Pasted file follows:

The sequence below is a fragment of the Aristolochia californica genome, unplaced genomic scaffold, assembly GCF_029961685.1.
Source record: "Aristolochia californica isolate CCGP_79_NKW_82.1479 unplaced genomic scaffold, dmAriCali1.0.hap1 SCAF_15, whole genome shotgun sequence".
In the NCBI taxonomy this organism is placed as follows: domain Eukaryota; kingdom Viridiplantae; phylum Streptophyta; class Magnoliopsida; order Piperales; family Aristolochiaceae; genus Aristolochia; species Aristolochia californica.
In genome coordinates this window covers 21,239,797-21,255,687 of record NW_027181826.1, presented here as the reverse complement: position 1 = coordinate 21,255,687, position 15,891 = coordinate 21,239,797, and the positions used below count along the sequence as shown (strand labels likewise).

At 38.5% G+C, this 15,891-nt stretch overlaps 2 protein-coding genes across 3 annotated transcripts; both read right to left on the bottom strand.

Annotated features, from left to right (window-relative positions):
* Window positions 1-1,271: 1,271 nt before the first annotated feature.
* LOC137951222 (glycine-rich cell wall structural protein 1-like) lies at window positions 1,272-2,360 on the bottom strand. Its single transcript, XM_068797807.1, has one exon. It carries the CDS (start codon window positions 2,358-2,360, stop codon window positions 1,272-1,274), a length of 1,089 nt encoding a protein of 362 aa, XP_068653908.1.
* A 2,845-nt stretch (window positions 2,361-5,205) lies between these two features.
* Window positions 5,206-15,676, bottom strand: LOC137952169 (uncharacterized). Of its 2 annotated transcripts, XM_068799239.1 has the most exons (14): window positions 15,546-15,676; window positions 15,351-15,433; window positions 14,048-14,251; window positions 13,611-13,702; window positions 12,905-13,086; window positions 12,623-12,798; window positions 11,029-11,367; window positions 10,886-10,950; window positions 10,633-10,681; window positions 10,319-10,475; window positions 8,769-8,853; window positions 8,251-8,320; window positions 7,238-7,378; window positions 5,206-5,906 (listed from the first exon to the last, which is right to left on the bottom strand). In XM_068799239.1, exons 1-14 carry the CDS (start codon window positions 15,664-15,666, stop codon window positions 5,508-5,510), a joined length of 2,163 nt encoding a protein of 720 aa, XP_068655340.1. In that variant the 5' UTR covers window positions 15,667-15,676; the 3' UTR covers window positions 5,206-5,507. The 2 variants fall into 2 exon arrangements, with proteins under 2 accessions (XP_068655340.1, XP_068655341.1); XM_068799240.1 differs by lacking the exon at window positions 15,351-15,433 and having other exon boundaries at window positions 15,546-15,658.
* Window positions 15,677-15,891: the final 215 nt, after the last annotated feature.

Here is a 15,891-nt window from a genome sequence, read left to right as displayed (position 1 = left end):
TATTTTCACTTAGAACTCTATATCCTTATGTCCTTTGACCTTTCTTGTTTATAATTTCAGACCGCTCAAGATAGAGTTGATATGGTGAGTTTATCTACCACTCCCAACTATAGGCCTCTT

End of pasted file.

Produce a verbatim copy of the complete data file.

The sequence below is a fragment of the Aristolochia californica genome, unplaced genomic scaffold, assembly GCF_029961685.1.
Source record: "Aristolochia californica isolate CCGP_79_NKW_82.1479 unplaced genomic scaffold, dmAriCali1.0.hap1 SCAF_15, whole genome shotgun sequence".
In the NCBI taxonomy this organism is placed as follows: domain Eukaryota; kingdom Viridiplantae; phylum Streptophyta; class Magnoliopsida; order Piperales; family Aristolochiaceae; genus Aristolochia; species Aristolochia californica.
In genome coordinates this window covers 21,239,797-21,255,687 of record NW_027181826.1, presented here as the reverse complement: position 1 = coordinate 21,255,687, position 15,891 = coordinate 21,239,797, and the positions used below count along the sequence as shown (strand labels likewise).

At 38.5% G+C, this 15,891-nt stretch overlaps 2 protein-coding genes across 3 annotated transcripts; both read right to left on the bottom strand.

Annotated features, from left to right (window-relative positions):
* Window positions 1-1,271: 1,271 nt before the first annotated feature.
* LOC137951222 (glycine-rich cell wall structural protein 1-like) lies at window positions 1,272-2,360 on the bottom strand. Its single transcript, XM_068797807.1, has one exon. It carries the CDS (start codon window positions 2,358-2,360, stop codon window positions 1,272-1,274), a length of 1,089 nt encoding a protein of 362 aa, XP_068653908.1.
* A 2,845-nt stretch (window positions 2,361-5,205) lies between these two features.
* Window positions 5,206-15,676, bottom strand: LOC137952169 (uncharacterized). Of its 2 annotated transcripts, XM_068799239.1 has the most exons (14): window positions 15,546-15,676; window positions 15,351-15,433; window positions 14,048-14,251; window positions 13,611-13,702; window positions 12,905-13,086; window positions 12,623-12,798; window positions 11,029-11,367; window positions 10,886-10,950; window positions 10,633-10,681; window positions 10,319-10,475; window positions 8,769-8,853; window positions 8,251-8,320; window positions 7,238-7,378; window positions 5,206-5,906 (listed from the first exon to the last, which is right to left on the bottom strand). In XM_068799239.1, exons 1-14 carry the CDS (start codon window positions 15,664-15,666, stop codon window positions 5,508-5,510), a joined length of 2,163 nt encoding a protein of 720 aa, XP_068655340.1. In that variant the 5' UTR covers window positions 15,667-15,676; the 3' UTR covers window positions 5,206-5,507. The 2 variants fall into 2 exon arrangements, with proteins under 2 accessions (XP_068655340.1, XP_068655341.1); XM_068799240.1 differs by lacking the exon at window positions 15,351-15,433 and having other exon boundaries at window positions 15,546-15,658.
* Window positions 15,677-15,891: the final 215 nt, after the last annotated feature.

Here is a 15,891-nt window from a genome sequence, read left to right as displayed (position 1 = left end):
TATTTTCACTTAGAACTCTATATCCTTATGTCCTTTGACCTTTCTTGTTTATAATTTCAGACCGCTCAAGATAGAGTTGATATGGTGAGTTTATCTACCACTCCCAACTATAGGCCTCTT